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CNN LARRY KING LIVE

Peterson Hearing: Day 3

Aired October 31, 2003 - 21:00   ET

THIS IS A RUSH TRANSCRIPT. THIS COPY MAY NOT BE IN ITS FINAL FORM AND MAY BE UPDATED.

NANCY GRACE, GUEST HOST: Tonight, inside day three of the Scott Peterson preliminary hearing, heart-wrenching testimony from Laci's mother about the moment Scott Peterson told her Laci was missing. And then his father, Lee Peterson, takes the stand, saying he is still proud of his son. Plus, the Petersons' housekeeper gives details from inside the house.
Firsthand accounts of today's testimony from Ted Rowlands of KTVU and Laura Ingle of KFI radio, both in the courtroom all day long. Also, consulting with Scott Peterson's defense, renowned forensic pathologist Dr. Cyril Wecht is with us. Plus high-profile defense attorney Chris Pixley of Atlanta; Judge Jeanine Ferris Pirro, the DA of Westchester County, New York; Psychologist Dr. Robi Ludwig; and in Modesto, Gloria Allred, the attorney for Scott's other woman, Amber Frey. Also with us, Kelly Huston of the Stanislaus County Sheriff's Department with details on Scott Peterson's life behind bars.

It's all next, everybody, on LARRY KING LIVE.

Good evening. I'm Nancy Grace from Court TV, in for Larry King tonight as guest host, and I want to thank you for being with us. I'm not in my frequent role as guest and former prosecutor. I'll be moderating tonight.

I want to go right off the bat to Laura Ingle. She is out near the courthouse. Welcome, Laura. Give us the order of the witnesses today.

LAURA INGLE, KFI-AM, LA: We had the housekeeper, Scott and Laci's housekeeper, up first. Then we had Laci's sister, Amy Rocha, Laci's mom, Sharon Rocha, Lee Peterson, Scott's dad, and then, the first arriving detective to Scott and Laci's area, talking to the family once she was reported missing.

GRACE: Laura, we waited through two days of mitochondrial DNA evidence to hear from the lay witnesses. We've been waiting to find out the significance of the housekeeper. Explain.

INGLE: Well, she cleans Scott and Laci's home on December 23. Now, December 23 is the last day that Laci Peterson was ever heard from. The last person to ever talk to her was her mother, at 8:30 at night. And Laci's sister, Amy, saw Scott and Laci a few hours before that, when she cut Scott's hair at the salon where she works here in Modesto.

Now, the housekeeper had been at the house previously during the day and testified that she had gone through the house and done the vacuuming and done the dusting. But where it got interesting was hearing how she cleaned the house. Police reportedly got in the house and reportedly smelled some bleach. Now, she said that she cleaned the floors with water and touch of Pinesol in the front area of the house. She did use some bleach in the back of the house, in the bathrooms. But really, apparently, the stench of bleach was in the front part of the house when police detectives arrived, so I think that's where that was laid to foundation today.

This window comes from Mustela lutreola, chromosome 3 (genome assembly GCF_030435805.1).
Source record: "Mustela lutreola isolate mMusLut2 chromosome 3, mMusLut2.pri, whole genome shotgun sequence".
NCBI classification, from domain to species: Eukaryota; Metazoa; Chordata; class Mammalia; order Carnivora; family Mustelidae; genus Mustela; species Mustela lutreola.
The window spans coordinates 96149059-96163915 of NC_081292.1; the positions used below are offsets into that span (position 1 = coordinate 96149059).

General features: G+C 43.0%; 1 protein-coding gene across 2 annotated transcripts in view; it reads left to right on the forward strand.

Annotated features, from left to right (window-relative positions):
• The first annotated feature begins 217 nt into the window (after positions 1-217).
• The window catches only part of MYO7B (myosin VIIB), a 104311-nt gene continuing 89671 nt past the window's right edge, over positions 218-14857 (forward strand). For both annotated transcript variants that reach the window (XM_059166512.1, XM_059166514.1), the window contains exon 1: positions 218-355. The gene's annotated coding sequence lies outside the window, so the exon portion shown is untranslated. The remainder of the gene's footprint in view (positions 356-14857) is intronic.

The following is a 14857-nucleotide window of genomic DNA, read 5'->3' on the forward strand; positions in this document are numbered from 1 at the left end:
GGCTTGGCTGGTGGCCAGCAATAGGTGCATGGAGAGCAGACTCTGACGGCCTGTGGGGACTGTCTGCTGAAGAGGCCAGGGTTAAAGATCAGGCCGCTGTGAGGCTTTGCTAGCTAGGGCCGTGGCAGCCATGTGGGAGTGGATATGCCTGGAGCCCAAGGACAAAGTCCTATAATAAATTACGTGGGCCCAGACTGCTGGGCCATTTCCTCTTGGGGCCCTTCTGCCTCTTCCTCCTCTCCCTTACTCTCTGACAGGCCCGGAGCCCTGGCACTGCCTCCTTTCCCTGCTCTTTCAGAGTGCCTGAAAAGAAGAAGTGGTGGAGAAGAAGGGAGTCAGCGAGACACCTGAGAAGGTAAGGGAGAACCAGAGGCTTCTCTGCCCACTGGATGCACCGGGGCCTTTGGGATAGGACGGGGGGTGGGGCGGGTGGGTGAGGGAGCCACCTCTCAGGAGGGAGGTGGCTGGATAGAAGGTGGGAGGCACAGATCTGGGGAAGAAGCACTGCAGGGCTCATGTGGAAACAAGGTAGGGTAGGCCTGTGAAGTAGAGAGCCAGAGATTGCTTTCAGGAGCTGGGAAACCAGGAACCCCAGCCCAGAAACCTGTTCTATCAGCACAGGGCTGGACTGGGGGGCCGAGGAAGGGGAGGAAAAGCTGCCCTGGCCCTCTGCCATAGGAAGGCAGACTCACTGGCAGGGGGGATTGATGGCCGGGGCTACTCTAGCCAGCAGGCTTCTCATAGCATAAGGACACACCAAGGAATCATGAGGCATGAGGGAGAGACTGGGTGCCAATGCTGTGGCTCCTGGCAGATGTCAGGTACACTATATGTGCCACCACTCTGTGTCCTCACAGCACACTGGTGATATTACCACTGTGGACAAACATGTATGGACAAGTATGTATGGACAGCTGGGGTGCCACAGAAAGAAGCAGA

GRACE: You know, Robi, I don't know if you're much of a housekeeper or not. You're a psychologist. But there's a definite difference between Pinesol and Chlorox bleach.

ROBI LUDWIG, CLINICAL PSYCHOLOGIST: Absolutely. And if you have a housekeeper, you know once your housekeeper comes, you're probably not inclined to do heavy cleaning, maybe light housekeeping. So that would suggest that perhaps something suspicious is going on.

GRACE: I don't know about that. I've got a funny feeling that Chris Pixley has another opinion. Chris?

CHRIS PIXLEY, DEFENSE ATTORNEY: I do, Nancy. You know, and we have yet to hear from any investigators who actually did enter the home and had an opinion that there was a sense of bleach. Again, the other thing that came out of the testimony today, on cross by Mark Geragos, is the fact that bleach was used by the housekeeper the day before Laci's disappearance. So if the next day an investigator did come in and smell bleach, there's an explanation for it. Again, we still have to hear that investigator, and we really should probably be talking about it after we see how he stands up or she stands up on cross.

GRACE: Well, what about the detective, Laura Ingle? Did the detective describe the house or the smell of bleach?

INGLE: He did not get to that, at least not when I was in the courtroom. I had to leave during his testimony. But he did talk about how he first arrived and how he had overheard Ron Grantski, Laci's stepfather, talking to Scott Peterson when he had asked him, you know, What were you doing today? Where did you go? That was more of where -- the testimony I heard of him talking about.

GRACE: Right.

INGLE: And it was more about Scott saying that he went fishing and everybody saying, Why did you go fishing? I thought you were going to play golf. And he said, Well, it was too cold to play golf. Well, obviously...

GRACE: You know, Ted Rowlands...

INGLE: ... the Berkeley Marina's pretty cold, too.

GRACE: Yes. Ted Rowlands, let me go to you. You've been the case from the beginning, as well, with Laura Ingle. The weather there at this time of the year -- you and I have discussed this many times. Explain to me, how did that conversation get struck up between Ron Grantski -- that's Laci's stepfather -- and Scott Peterson.